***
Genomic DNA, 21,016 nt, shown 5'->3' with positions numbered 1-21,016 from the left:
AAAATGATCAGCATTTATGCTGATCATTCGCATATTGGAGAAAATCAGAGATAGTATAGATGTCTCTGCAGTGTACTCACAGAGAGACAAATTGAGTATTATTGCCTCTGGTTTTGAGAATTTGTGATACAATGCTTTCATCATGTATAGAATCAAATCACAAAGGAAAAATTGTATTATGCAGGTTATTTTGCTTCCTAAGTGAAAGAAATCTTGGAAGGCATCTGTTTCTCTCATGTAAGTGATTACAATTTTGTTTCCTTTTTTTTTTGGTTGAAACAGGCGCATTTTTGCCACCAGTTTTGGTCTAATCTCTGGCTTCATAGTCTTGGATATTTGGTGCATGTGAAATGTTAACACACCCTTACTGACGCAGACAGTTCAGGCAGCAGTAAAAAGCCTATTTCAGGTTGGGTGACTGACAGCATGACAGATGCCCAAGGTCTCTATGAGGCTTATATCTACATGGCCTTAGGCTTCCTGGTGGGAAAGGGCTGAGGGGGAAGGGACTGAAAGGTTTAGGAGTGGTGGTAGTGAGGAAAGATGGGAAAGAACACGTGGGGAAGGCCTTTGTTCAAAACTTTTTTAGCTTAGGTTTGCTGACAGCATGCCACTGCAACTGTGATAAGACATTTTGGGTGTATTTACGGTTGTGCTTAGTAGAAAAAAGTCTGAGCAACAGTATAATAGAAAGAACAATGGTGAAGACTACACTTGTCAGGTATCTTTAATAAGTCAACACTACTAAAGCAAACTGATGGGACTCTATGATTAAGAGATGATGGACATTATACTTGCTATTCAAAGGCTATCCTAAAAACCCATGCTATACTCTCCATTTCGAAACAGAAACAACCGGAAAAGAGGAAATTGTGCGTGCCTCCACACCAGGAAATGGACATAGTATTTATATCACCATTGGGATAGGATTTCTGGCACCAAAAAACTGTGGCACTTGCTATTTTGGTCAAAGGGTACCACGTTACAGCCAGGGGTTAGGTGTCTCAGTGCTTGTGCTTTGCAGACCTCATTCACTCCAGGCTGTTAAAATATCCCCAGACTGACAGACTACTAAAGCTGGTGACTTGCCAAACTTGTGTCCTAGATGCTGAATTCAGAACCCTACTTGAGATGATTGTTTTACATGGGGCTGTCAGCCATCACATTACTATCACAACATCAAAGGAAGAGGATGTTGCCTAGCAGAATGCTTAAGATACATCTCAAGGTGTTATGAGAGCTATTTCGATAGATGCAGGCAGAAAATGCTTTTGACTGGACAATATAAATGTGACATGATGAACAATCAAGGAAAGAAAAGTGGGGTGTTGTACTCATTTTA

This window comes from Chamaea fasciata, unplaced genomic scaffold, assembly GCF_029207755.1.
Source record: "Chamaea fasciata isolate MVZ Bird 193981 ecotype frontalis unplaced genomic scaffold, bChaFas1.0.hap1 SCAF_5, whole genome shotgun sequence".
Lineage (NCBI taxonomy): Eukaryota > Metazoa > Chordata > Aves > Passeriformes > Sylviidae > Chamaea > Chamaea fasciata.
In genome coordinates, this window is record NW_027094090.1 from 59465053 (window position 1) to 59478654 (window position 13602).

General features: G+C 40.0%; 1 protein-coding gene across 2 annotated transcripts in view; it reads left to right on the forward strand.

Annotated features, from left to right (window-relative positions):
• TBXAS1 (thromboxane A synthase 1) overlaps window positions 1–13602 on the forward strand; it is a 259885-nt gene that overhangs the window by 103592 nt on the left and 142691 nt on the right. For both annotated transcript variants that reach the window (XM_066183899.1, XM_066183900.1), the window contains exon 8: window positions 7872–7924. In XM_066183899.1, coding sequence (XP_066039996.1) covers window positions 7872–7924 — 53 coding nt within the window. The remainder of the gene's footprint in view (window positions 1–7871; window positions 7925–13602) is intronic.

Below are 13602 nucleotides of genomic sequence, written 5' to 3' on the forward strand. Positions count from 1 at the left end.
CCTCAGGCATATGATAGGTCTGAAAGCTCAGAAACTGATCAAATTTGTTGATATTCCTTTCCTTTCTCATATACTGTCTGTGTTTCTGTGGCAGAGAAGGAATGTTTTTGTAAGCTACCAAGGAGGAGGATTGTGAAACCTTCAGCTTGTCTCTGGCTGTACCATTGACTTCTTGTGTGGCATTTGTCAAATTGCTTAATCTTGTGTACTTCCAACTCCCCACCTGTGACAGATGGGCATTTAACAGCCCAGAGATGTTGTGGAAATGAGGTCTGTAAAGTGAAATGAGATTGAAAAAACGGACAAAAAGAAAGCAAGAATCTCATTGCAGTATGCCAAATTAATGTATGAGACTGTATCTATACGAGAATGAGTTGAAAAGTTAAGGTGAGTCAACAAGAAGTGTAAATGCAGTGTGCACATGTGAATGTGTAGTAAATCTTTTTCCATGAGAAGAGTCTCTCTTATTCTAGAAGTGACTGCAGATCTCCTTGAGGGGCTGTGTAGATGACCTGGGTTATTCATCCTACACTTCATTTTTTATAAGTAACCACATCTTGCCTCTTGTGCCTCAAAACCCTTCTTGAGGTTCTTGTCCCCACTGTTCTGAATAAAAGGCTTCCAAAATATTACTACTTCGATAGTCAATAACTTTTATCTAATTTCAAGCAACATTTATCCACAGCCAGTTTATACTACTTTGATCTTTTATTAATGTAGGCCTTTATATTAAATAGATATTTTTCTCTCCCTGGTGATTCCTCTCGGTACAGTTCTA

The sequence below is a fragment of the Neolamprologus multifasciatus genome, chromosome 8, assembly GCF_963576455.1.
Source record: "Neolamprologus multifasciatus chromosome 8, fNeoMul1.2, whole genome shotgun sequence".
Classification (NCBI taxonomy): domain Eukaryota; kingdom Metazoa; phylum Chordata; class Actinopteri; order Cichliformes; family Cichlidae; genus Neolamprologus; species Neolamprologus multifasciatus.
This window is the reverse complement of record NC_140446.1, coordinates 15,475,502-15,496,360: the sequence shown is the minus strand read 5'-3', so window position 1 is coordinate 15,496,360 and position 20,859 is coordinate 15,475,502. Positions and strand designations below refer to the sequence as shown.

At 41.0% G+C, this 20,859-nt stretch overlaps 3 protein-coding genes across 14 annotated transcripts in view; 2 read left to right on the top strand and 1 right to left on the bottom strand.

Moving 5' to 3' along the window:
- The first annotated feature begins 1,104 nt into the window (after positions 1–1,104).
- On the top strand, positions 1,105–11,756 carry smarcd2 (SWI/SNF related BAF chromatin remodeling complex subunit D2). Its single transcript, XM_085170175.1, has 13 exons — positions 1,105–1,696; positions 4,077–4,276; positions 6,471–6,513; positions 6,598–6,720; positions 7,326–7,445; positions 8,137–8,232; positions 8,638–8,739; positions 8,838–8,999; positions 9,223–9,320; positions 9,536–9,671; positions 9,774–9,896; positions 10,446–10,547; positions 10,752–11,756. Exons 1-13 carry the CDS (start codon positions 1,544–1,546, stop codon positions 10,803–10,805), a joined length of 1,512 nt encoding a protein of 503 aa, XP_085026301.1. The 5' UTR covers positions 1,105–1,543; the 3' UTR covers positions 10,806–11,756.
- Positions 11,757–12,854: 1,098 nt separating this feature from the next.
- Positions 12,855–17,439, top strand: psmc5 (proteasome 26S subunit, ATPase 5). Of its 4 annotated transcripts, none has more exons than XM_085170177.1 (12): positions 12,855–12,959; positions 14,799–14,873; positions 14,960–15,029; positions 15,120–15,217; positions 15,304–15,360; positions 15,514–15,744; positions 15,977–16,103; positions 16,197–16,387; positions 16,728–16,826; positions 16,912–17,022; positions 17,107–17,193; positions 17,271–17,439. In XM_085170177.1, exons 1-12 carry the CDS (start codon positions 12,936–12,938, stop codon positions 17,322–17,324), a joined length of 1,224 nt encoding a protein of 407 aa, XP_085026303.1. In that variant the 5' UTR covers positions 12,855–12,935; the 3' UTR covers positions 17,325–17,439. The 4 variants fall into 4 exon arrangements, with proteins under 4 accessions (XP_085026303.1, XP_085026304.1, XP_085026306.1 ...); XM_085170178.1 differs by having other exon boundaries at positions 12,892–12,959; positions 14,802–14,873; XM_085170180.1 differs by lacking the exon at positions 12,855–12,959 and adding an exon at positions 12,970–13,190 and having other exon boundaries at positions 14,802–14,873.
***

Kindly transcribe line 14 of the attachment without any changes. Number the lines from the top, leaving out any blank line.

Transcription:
Classification (NCBI taxonomy): domain Eukaryota; kingdom Metazoa; phylum Chordata; class Actinopteri; order Cichliformes; family Cichlidae; genus Neolamprologus; species Neolamprologus multifasciatus.